Th3 k3y b3tw33n th3 w and r k3y is brok3n

It’s time for a weekend mega-post. My first rider on Friday was so hyped about using Uber for the first time that he forgot the tickets to the concert I was taking him to. Hopefully, he was able to find an electronic replacement. I had someone leave their car keys in the back seat but luckily was able to get them returned before the night was out. My last trip of the night took me all the way to Cramerton, just east of Gastonia. I truly don’t understand folks who have to travel 15+ miles home and make the call at 3 am. I also feel it’s worth regaling the tale that one of my other passengers heard from a previous driver they had. It seems that while driving a couple in a rocky relationship on the highway, the woman attempted to jump out of the car. The driver managed to grab her leg and the boyfriend pulled her the rest of the way in.  Needless to say, the guy pulled over, paramedics were called, etc. The kicker is that a couple days later, the driver gets reprimanded by Uber support for touching a rider. To the driver from that story, wherever you may be, my heart goes out to you, bro.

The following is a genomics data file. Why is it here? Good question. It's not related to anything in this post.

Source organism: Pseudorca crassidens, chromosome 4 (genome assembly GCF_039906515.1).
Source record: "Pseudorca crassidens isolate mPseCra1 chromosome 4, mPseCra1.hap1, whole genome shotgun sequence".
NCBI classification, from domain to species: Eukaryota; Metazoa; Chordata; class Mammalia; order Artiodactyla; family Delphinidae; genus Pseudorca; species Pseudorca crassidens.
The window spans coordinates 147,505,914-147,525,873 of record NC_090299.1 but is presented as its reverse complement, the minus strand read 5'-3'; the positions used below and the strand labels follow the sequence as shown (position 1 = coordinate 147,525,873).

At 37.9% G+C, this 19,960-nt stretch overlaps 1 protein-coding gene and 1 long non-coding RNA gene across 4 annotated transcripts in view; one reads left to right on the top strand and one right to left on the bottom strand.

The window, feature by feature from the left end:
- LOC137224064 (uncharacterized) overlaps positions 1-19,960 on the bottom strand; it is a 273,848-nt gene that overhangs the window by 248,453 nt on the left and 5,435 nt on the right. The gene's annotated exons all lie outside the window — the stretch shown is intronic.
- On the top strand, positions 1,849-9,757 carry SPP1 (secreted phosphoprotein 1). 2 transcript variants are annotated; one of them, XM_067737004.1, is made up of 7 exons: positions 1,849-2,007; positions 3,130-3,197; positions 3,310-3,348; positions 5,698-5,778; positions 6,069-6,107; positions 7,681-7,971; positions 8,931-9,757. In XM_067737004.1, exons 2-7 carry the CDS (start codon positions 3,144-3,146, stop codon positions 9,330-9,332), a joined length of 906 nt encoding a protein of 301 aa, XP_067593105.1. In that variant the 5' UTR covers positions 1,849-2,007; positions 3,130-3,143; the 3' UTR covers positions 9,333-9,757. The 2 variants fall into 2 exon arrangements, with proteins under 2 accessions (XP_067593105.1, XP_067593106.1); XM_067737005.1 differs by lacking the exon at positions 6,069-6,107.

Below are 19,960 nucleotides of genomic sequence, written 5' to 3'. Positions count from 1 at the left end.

Because I went so late on Friday, I didn’t go hard on Saturday but it still proved worth my while. My second trip, and only surge, took me to the same country club where they played the Wells Fargo Championship. Now I’ve never been explicitly put down by passengers like these, but I never feel more intensely aware of my social class than when I’m dropping off people at a country club. I also had was probably my favorite group of riders in a while. We all basically spent the whole trip from 51 to Uptown loudly singing late 90s/early 00s songs like a bunch of idiots. It was a blast, regardless. To cap off the night, I had a debacle of mistaken identity. For the sake of anonymity, let’s call the riders Dana and Donna. Dana asked for a pick-up in a very congested strip in the city. I managed to find a spot to stop and wait and called Dana. She didn’t pick up. At all. All four times I called her in as many minutes. Finally I cancel. Almost immediately, Donna calls for a pick-up on the other side of the traffic light I’m stopped at, though I don’t see her. Then I get on a knock on my door and the person answers to Donna when asked. They also already know my name. They get in and I start to drive when the registered rider cancels. Now all becomes clear: this is Dana who has not realized I cancelled. Cutting to the chase, Dana finds another ride and I told Uber not to charge Donna. Check your phones people. No answer means a no-show means cancelled ride.

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